Analysis

Israeli Finance Minister's Choice: Which Taxes Should I Cut?

Moshe Kahlon is determined to act, but all his options are problematic

Finance Minister Moshe Kahlon speaks at a conference, March 30, 2018.
Olivier Fitoussi

The treasury’s report on March tax revenues due out this week will be an important one, as Finance Minister Moshe Kahlon has made clear. That’s because the first-quarter figures will serve as the starting-off point for discussions in the treasury over whether to move forward with another round of tax cuts.

The government has already implemented reductions that have saved tax payers 13 billion shekels ($3.7 billion) a year. The latest cut was in the framework of Kahlon’s “Net Reductions” program in which he eliminated duties on a wide range of consumer products.

But Kahlon has made clear he’s not finished and ahead of Independence Day, April 19, he would like to bestow another tax cut on the voters.

Meetings on tax cuts with senior treasury officials have been set. This week Kahlon is expected to meet with the new head of the Israel Tax Authority to look at how big a cut the government can afford to undertake.

If the positive trend in state revenues that occurred in January-February continued into March, Kahlon won’t face any fiscal obstacle to declaring a tax cut. The budget deficit over the last 12 months through the end of February was just 1.9% of gross domestic product, way below the 2018 budget’s target of 2.9%.

Israel's low tax burden
Taxes % of GDP, 2015 data

Just before the Passover holiday, Kahlon clashed with Karnit Flug, the Bank of Israel governor, over the tax issue. The central bank’s annual report warned against further tax reductions as fiscally risky, but Kahlon claims that Flug has predicted trouble for years and been proven wrong each time.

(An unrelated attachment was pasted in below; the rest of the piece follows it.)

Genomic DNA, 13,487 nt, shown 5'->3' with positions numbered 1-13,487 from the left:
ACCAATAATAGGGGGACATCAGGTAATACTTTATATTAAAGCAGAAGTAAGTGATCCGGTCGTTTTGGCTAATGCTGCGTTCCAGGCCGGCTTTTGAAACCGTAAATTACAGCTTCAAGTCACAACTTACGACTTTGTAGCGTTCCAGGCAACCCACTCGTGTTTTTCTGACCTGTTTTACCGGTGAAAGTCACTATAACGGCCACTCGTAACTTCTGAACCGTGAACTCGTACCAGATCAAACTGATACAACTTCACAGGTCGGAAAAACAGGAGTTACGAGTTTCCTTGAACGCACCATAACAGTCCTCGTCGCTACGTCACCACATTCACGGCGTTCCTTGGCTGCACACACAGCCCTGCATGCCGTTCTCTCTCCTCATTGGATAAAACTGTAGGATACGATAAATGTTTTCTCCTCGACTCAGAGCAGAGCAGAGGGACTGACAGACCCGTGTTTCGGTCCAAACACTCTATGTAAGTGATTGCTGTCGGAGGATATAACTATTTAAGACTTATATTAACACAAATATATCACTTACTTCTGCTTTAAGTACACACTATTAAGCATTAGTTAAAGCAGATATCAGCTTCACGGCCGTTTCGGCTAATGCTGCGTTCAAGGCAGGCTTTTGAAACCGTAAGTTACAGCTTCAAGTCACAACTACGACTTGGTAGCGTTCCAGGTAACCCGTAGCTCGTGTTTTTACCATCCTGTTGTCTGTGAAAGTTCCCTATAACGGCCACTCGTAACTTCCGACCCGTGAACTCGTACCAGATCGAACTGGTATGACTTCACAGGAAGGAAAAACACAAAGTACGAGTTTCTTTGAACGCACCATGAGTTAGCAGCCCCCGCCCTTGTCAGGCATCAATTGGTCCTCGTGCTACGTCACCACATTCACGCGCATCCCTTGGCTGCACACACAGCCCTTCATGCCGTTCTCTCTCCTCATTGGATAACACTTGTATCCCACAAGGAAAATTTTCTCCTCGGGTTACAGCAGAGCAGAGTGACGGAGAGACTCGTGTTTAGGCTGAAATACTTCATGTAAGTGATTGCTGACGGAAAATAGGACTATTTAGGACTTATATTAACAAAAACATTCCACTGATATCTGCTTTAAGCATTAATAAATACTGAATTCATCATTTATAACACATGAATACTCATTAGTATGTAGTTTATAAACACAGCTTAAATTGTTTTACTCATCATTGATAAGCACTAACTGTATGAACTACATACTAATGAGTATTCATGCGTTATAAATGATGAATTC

He contends that lowering taxes gives economic growth a boost.For Kahlon, the choice isn’t whether to cut taxes but which taxes to cut.

The corporate income tax is an obvious candidate after the U.S. approved corporate tax cuts of its own. But Israeli rates are low enough in most cases, certainly for businesses in the export sector or based in Israel’s periphery, to remain competitive with the new American rates.

The only businesses that could benefit from a lower corporate tax are ones that operate in the center of the country and don’t export, like banking and insurance. But those kind of firms can’t pick up and leave Israel, so the government doesn’t have to worry whether its tax rates are competitive globally.

Another option is the personal income tax.But that wouldn’t square with Kahlon’s goal of reducing income inequality because Israel’s lowest income groups already fall under the minimum threshold to pay any tax. Thus, any tax reductions will benefit higher-income earners and widen the gaps.

A third option is lowering taxes on home purchases, but that would encourage buyers and undermine Kahlon’s efforts to rein in soaring home prices. Lowering National Insurance Institute payments isn’t in the offing because the NII already faces a deficit.

So, if Kahlon wants to cut taxes and help the poorest, the obvious candidate is the value-added tax. That’s a tax that falls, relatively speaking, hardest on the lowest income groups.

The catch here is that a significant cut in VAT will be costly. The rule of thumb is that every one percentage point drop in VAT deprives the state of 5 billion shekels in revenue, a figure that would quickly cause the budget deficit to swell.

The last choice seems to be the best. We should expect the finance minister to cut VAT, but by less than one point. Alternatively, he may settle for a tax cut aimed at the middle class.